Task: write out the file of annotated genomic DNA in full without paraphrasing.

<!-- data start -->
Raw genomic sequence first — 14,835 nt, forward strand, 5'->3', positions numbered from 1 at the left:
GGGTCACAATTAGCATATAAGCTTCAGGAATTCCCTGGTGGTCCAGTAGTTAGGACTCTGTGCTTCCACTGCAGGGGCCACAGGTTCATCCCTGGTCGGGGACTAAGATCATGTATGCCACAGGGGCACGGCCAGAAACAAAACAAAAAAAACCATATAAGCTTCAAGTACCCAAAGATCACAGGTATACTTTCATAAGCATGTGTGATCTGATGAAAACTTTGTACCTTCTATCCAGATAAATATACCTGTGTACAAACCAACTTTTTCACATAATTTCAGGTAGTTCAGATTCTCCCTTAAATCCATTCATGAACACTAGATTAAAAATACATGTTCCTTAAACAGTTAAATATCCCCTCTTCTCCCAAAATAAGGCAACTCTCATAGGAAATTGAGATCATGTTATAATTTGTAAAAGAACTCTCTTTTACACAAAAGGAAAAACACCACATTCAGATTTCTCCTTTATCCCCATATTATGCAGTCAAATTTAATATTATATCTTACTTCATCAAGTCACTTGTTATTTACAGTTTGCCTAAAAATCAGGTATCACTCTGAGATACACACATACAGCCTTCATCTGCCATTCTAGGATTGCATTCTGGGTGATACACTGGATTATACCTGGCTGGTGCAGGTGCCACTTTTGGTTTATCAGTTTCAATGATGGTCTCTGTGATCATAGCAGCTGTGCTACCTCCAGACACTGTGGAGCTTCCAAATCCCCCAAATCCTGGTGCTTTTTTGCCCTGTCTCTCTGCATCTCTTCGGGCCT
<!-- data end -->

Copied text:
Raw genomic sequence first — 14,835 nt, forward strand, 5'->3', positions numbered from 1 at the left:
GGGTCACAATTAGCATATAAGCTTCAGGAATTCCCTGGTGGTCCAGTAGTTAGGACTCTGTGCTTCCACTGCAGGGGCCACAGGTTCATCCCTGGTCGGGGACTAAGATCATGTATGCCACAGGGGCACGGCCAGAAACAAAACAAAAAAAACCATATAAGCTTCAAGTACCCAAAGATCACAGGTATACTTTCATAAGCATGTGTGATCTGATGAAAACTTTGTACCTTCTATCCAGATAAATATACCTGTGTACAAACCAACTTTTTCACATAATTTCAGGTAGTTCAGATTCTCCCTTAAATCCATTCATGAACACTAGATTAAAAATACATGTTCCTTAAACAGTTAAATATCCCCTCTTCTCCCAAAATAAGGCAACTCTCATAGGAAATTGAGATCATGTTATAATTTGTAAAAGAACTCTCTTTTACACAAAAGGAAAAACACCACATTCAGATTTCTCCTTTATCCCCATATTATGCAGTCAAATTTAATATTATATCTTACTTCATCAAGTCACTTGTTATTTACAGTTTGCCTAAAAATCAGGTATCACTCTGAGATACACACATACAGCCTTCATCTGCCATTCTAGGATTGCATTCTGGGTGATACACTGGATTATACCTGGCTGGTGCAGGTGCCACTTTTGGTTTATCAGTTTCAATGATGGTCTCTGTGATCATAGCAGCTGTGCTACCTCCAGACACTGTGGAGCTTCCAAATCCCCCAAATCCTGGTGCTTTTTTGCCCTGTCTCTCTGCATCTCTTCGGGCCT